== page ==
A new chapter opens in the legal fight against the Dakota Access Pipeline, as the Standing Rock Sioux Tribe renews their lawsuit against the U.S. Army Corps of Engineers challenging its recently completed review of the pipeline’s impacts.
Attorney Jan Hasselman, who represented the Standing Rock Sioux Tribe in their lawsuit against the Army Corps, explains the significance of this legal development.
What happened on Nov. 1, 2018?
The Standing Rock Sioux Tribe filed a “supplemental complaint” in its existing lawsuit against the U.S. Army Corps over permits for the Dakota Access pipeline.
The supplemental complaint renews the lawsuit in response to new developments since the Standing Rock Sioux Tribe won part of its lawsuit against the Corps last year.
Standing Rock Sioux Tribe: Supplemental Complaint (PDF)
Standing Rock Sioux Tribe: Supplemental Complaint (Text)
What decision is being challenged?
On Aug. 31, 2018, the Corps released a two-page document affirming the permits for DAPL, despite a court finding that they were critically flawed. The Corps released its long-awaited report on Oct. 1 explaining that decision. The Standing Rock Sioux Tribe Council, the Tribe’s governing body, voted unanimously on Oct. 18 to challenge the remand decision.
Today’s supplemental complaint challenges the Corps’ decision to affirm its original permits in the face of overwhelming evidence that they are flawed. Read the Corps’ report, redacted for public release:
Redacted Version of USACE Remand Analysis (PDF)
Redacted Version of USACE Remand Analysis (Text)
Why did the Corps conduct a review of its original permit decision?
After Donald Trump reversed the Obama administration’s decision to effectively deny DAPL its permits at the Missouri River, the Tribe, represented by lawyers at Earthjustice, filed a new lawsuit against the U.S. Army Corps of Engineers.
Among other things, the lawsuit alleged that the Corps failed to consider the risks of an oil spill, the impacts of a spill for the Tribe’s treaty rights, and the “environmental justice” implications of the permit.
In June of 2017, a federal judge in Washington, D.C., agreed with the Tribe on these issues, finding that the Corps violated the National Environmental Policy Act by failing to give appropriate consideration to these matters.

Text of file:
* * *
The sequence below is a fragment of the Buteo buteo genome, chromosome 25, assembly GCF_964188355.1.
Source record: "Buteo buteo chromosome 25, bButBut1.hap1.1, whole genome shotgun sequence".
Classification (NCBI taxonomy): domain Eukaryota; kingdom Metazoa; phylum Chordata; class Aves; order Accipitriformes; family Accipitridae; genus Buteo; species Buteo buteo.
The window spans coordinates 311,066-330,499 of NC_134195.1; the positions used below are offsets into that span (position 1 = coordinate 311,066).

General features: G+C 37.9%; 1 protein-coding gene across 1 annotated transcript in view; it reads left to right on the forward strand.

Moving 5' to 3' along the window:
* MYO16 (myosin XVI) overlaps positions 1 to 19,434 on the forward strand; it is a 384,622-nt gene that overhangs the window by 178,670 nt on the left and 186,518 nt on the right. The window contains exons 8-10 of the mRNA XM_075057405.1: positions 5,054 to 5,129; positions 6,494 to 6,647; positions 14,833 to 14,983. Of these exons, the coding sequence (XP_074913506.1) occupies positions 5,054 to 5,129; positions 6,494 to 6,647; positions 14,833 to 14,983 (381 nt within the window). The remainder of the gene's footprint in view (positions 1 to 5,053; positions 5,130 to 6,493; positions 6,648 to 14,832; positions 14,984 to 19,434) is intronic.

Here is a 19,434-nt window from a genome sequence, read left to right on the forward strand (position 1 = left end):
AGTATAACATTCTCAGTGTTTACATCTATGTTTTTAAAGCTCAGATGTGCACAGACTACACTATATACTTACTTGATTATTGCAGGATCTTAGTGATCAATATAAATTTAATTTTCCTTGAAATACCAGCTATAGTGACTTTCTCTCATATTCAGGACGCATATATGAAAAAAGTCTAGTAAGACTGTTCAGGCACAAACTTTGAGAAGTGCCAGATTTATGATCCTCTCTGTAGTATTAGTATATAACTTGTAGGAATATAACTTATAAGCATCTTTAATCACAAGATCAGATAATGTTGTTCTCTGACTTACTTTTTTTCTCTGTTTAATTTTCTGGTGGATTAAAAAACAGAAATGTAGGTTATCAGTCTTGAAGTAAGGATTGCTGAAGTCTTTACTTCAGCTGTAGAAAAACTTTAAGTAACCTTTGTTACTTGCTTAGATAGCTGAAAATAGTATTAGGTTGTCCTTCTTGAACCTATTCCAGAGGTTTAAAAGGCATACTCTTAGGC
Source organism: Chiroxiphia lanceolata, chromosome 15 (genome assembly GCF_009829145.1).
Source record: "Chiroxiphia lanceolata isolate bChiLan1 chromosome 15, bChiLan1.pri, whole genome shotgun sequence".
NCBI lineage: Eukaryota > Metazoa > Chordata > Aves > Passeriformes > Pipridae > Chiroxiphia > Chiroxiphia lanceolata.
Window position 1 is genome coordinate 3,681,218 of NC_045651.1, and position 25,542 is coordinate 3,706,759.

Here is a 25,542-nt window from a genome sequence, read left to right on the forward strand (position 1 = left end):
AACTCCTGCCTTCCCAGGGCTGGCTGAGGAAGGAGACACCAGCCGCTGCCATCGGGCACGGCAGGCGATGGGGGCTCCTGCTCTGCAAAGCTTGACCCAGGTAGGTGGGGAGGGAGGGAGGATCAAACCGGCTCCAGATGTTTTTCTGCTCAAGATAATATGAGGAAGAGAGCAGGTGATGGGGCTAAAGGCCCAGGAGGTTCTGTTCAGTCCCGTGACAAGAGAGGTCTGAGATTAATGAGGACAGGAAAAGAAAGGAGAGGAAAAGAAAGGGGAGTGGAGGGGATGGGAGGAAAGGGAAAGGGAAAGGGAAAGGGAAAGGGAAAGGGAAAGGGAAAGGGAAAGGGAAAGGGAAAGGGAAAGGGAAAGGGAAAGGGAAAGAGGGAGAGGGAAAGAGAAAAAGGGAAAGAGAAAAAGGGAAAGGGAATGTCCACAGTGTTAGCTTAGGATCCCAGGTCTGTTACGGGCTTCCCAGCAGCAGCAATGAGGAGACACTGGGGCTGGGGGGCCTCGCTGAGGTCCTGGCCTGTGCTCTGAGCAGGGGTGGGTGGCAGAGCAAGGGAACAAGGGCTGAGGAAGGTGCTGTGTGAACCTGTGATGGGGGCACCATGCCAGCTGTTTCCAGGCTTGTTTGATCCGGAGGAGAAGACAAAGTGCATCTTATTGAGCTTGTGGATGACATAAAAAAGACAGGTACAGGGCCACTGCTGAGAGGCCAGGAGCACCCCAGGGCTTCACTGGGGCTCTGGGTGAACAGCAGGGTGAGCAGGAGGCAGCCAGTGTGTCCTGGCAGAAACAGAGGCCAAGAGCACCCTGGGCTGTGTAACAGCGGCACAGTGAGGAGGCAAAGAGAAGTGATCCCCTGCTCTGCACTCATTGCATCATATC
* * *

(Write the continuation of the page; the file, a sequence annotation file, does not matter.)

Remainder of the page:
The Court ordered the Corps to study these issues further and make a new permit decision. This review is known as a “remand.” (More on the 2017 ruling.)
Why was the remand flawed?
The Corps completely shut the Tribe out of the process, refusing to share technical information on oil spill risks that was being prepared by DAPL.
The Corps ignored extensive technical input from the Tribe showing that DAPL’s estimates of an oil spill risk were gravely underestimated, and that the impacts of a spill in the Missouri River would be much more extensive than previously claimed.
The Corps ultimately upheld the DAPL permits based on technically flawed and one-sided input.
What happens next?
Judge Boasberg has to formally allow the supplemental complaint to be filed.
After that, the Corps will be required to file the “administrative record” — i.e., all of the documents that it considered or relied on in making its remand decision — with the court. The parties will then exchange legal briefs on whether the Corps’ actions complied with the law. The whole process should take about six to nine months.
What does the Tribe want?
The true risks and impacts of siting a major oil pipeline just upstream from the Standing Rock Sioux Tribe’s reservation have never been fully analyzed or disclosed in a court of law.
The Tribe is continuing to push for this thorough review of the dangers they face as a result of the pipeline construction. The Obama administration took a step in the right direction by denying permits and ordering a comprehensive environmental review, including assessment of alternative routes that did not put the Tribe at risk.
Until this full review is provided, the pipeline should not be operating.
Jan Hasselman represented the Standing Rock Sioux Tribe in their lawsuit against the Army Corps. He is a staff attorney at Earthjustice. @JanHasselman
The Standing Rock Litigation FAQ